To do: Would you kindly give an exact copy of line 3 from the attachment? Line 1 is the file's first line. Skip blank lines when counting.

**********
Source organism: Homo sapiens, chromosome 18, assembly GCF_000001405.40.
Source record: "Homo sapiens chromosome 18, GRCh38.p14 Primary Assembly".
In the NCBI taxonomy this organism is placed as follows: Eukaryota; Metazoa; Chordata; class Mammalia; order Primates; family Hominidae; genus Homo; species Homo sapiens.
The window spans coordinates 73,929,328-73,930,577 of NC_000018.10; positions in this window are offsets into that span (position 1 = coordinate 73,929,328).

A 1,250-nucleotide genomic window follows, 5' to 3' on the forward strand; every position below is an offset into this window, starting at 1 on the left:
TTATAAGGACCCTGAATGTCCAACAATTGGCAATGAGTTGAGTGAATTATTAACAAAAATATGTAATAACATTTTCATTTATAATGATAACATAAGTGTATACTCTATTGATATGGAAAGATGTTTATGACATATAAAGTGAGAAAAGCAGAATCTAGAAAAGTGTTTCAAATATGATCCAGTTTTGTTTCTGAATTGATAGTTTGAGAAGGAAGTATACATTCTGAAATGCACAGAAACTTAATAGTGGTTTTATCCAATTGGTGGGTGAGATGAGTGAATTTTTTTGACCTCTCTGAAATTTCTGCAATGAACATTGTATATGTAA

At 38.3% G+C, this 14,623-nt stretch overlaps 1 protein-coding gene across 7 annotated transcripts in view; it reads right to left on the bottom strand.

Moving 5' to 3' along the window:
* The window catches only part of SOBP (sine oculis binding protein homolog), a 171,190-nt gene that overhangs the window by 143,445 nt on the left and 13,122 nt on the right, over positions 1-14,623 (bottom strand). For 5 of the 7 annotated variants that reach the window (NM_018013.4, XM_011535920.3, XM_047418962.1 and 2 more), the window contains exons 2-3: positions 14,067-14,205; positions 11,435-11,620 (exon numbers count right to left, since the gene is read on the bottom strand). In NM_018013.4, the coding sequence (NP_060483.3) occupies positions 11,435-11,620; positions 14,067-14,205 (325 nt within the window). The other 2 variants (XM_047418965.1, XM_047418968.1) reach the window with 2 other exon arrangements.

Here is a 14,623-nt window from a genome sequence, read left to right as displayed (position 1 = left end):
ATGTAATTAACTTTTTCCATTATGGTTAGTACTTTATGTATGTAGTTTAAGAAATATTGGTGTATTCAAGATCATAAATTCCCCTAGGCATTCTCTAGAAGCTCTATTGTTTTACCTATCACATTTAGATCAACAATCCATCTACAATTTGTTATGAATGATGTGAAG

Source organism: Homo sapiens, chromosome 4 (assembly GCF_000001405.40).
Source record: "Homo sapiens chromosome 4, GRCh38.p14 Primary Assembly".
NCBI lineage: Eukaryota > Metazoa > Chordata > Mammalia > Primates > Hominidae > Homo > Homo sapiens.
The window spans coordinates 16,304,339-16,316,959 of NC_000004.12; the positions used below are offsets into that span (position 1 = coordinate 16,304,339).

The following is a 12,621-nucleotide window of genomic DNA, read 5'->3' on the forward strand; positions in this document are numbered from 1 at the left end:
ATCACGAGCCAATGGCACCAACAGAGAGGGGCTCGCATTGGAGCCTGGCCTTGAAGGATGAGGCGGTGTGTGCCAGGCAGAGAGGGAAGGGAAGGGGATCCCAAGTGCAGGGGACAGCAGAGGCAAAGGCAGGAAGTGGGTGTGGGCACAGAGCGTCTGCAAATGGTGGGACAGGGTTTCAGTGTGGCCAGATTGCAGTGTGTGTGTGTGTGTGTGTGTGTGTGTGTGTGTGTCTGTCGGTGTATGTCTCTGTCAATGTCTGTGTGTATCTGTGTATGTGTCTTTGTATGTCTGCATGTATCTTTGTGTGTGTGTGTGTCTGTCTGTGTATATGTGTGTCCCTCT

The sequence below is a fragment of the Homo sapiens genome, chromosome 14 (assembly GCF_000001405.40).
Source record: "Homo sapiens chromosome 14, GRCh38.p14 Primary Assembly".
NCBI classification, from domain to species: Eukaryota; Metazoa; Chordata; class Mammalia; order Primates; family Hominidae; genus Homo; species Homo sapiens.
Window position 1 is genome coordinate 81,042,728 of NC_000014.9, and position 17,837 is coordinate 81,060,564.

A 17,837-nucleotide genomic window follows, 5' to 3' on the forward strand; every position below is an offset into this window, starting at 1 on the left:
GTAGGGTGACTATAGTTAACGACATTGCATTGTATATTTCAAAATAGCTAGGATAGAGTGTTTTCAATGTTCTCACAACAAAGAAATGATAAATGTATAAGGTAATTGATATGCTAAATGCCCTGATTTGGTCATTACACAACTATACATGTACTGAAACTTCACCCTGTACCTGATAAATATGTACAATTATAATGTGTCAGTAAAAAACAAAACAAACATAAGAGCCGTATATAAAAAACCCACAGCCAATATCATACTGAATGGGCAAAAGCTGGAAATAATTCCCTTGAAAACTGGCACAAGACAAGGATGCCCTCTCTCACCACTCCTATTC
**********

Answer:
In the NCBI taxonomy this organism is placed as follows: Eukaryota; Metazoa; Chordata; class Mammalia; order Primates; family Hominidae; genus Homo; species Homo sapiens.